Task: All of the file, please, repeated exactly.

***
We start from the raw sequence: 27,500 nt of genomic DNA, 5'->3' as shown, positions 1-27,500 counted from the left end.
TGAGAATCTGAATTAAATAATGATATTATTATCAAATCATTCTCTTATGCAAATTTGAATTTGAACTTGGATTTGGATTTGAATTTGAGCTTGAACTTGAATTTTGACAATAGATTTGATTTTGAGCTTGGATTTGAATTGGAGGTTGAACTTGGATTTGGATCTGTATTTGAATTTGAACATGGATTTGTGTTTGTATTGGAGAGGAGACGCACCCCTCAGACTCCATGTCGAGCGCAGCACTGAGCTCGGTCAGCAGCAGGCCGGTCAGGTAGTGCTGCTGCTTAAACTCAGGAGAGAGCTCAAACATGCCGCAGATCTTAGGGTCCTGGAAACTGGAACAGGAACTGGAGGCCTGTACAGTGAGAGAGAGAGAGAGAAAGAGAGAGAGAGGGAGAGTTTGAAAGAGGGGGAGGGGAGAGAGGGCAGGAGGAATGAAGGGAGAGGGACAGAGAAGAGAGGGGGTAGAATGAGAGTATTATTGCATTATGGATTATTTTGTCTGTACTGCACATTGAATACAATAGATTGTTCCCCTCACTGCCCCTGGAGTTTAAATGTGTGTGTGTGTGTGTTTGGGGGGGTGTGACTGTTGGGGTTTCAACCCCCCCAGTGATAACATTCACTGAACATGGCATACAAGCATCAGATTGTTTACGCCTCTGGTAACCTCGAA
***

We start from the raw sequence: 27,500 nt of genomic DNA, 5'->3' as shown, positions 1-27,500 counted from the left end.
TGAGAATCTGAATTAAATAATGATATTATTATCAAATCATTCTCTTATGCAAATTTGAATTTGAACTTGGATTTGGATTTGAATTTGAGCTTGAACTTGAATTTTGACAATAGATTTGATTTTGAGCTTGGATTTGAATTGGAGGTTGAACTTGGATTTGGATCTGTATTTGAATTTGAACATGGATTTGTGTTTGTATTGGAGAGGAGACGCACCCCTCAGACTCCATGTCGAGCGCAGCACTGAGCTCGGTCAGCAGCAGGCCGGTCAGGTAGTGCTGCTGCTTAAACTCAGGAGAGAGCTCAAACATGCCGCAGATCTTAGGGTCCTGGAAACTGGAACAGGAACTGGAGGCCTGTACAGTGAGAGAGAGAGAGAGAAAGAGAGAGAGAGGGAGAGTTTGAAAGAGGGGGAGGGGAGAGAGGGCAGGAGGAATGAAGGGAGAGGGACAGAGAAGAGAGGGGGTAGAATGAGAGTATTATTGCATTATGGATTATTTTGTCTGTACTGCACATTGAATACAATAGATTGTTCCCCTCACTGCCCCTGGAGTTTAAATGTGTGTGTGTGTGTGTTTGGGGGGGTGTGACTGTTGGGGTTTCAACCCCCCCAGTGATAACATTCACTGAACATGGCATACAAGCATCAGATTGTTTACGCCTCTGGTAACCTCGAA